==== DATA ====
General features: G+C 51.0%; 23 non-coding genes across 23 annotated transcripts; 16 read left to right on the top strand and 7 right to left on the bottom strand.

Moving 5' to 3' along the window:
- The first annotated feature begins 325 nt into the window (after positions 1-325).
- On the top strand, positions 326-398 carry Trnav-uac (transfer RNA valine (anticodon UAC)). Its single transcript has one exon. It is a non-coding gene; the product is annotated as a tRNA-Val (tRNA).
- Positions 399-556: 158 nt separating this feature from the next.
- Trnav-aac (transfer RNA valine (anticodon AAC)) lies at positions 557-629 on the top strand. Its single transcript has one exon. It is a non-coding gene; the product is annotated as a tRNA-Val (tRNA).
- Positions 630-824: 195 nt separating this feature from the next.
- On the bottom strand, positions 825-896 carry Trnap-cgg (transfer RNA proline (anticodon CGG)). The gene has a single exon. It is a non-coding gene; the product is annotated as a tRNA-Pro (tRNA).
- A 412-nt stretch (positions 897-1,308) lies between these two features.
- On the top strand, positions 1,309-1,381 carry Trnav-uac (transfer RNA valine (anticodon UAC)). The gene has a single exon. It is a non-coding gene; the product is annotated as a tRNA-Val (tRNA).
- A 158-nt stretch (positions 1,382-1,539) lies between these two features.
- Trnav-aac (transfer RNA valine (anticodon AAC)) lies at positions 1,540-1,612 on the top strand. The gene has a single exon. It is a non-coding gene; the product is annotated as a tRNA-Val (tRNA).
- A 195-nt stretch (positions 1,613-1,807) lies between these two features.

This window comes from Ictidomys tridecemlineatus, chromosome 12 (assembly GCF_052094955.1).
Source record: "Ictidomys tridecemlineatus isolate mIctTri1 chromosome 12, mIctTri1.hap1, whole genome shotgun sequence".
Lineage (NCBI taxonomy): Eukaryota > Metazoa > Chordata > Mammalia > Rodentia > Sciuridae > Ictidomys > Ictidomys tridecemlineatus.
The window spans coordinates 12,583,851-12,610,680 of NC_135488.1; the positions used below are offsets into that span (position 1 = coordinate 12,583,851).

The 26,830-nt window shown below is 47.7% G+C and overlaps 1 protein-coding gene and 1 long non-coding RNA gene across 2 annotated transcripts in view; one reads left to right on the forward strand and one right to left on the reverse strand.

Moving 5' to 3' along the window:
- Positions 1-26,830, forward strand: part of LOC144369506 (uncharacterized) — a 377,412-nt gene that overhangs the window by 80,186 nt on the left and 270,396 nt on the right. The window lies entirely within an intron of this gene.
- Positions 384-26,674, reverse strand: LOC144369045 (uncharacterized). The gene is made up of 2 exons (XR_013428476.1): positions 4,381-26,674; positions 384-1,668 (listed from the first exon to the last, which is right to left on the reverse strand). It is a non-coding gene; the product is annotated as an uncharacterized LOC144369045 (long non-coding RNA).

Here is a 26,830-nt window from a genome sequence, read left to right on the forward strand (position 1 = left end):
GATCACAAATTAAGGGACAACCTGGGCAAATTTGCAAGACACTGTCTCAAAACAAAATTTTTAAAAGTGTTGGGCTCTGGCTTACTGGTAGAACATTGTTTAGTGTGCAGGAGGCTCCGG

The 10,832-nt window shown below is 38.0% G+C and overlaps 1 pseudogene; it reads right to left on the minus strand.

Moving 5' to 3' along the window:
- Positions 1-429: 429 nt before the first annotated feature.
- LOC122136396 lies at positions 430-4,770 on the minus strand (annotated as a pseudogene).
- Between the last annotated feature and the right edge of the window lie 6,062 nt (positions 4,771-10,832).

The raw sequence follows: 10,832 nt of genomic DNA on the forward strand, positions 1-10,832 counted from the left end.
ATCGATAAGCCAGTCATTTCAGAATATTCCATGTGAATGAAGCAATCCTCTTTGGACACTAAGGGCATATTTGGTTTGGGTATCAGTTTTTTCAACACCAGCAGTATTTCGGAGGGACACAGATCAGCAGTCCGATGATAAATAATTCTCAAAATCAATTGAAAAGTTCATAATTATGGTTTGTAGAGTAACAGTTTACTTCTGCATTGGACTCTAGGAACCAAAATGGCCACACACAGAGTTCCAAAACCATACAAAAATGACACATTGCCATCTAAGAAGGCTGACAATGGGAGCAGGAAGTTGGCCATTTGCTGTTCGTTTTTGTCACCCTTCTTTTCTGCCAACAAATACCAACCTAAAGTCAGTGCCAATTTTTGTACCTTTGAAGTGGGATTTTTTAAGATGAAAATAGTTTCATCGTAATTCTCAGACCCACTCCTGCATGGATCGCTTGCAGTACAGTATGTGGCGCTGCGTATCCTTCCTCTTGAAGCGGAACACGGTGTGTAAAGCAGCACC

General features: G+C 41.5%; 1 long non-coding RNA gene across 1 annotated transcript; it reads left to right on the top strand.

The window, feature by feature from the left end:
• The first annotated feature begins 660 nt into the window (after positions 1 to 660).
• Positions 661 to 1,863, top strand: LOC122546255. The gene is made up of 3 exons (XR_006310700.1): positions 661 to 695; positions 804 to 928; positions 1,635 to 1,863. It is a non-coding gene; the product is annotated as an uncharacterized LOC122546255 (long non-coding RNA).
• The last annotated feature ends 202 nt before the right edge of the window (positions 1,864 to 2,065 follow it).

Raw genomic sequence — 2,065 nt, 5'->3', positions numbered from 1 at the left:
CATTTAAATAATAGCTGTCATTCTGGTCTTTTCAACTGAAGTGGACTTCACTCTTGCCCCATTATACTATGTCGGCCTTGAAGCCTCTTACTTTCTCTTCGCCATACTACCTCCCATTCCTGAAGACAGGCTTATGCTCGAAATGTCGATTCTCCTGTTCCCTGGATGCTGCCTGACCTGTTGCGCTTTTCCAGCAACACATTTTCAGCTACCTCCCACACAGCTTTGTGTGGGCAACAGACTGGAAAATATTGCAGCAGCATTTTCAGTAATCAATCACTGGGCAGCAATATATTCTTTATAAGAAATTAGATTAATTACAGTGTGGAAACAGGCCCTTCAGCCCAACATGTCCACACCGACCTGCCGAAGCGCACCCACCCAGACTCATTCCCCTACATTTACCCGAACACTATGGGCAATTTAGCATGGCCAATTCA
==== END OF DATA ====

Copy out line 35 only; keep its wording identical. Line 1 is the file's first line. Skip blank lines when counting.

• The last annotated feature ends 202 nt before the right edge of the window (positions 1,864 to 2,065 follow it).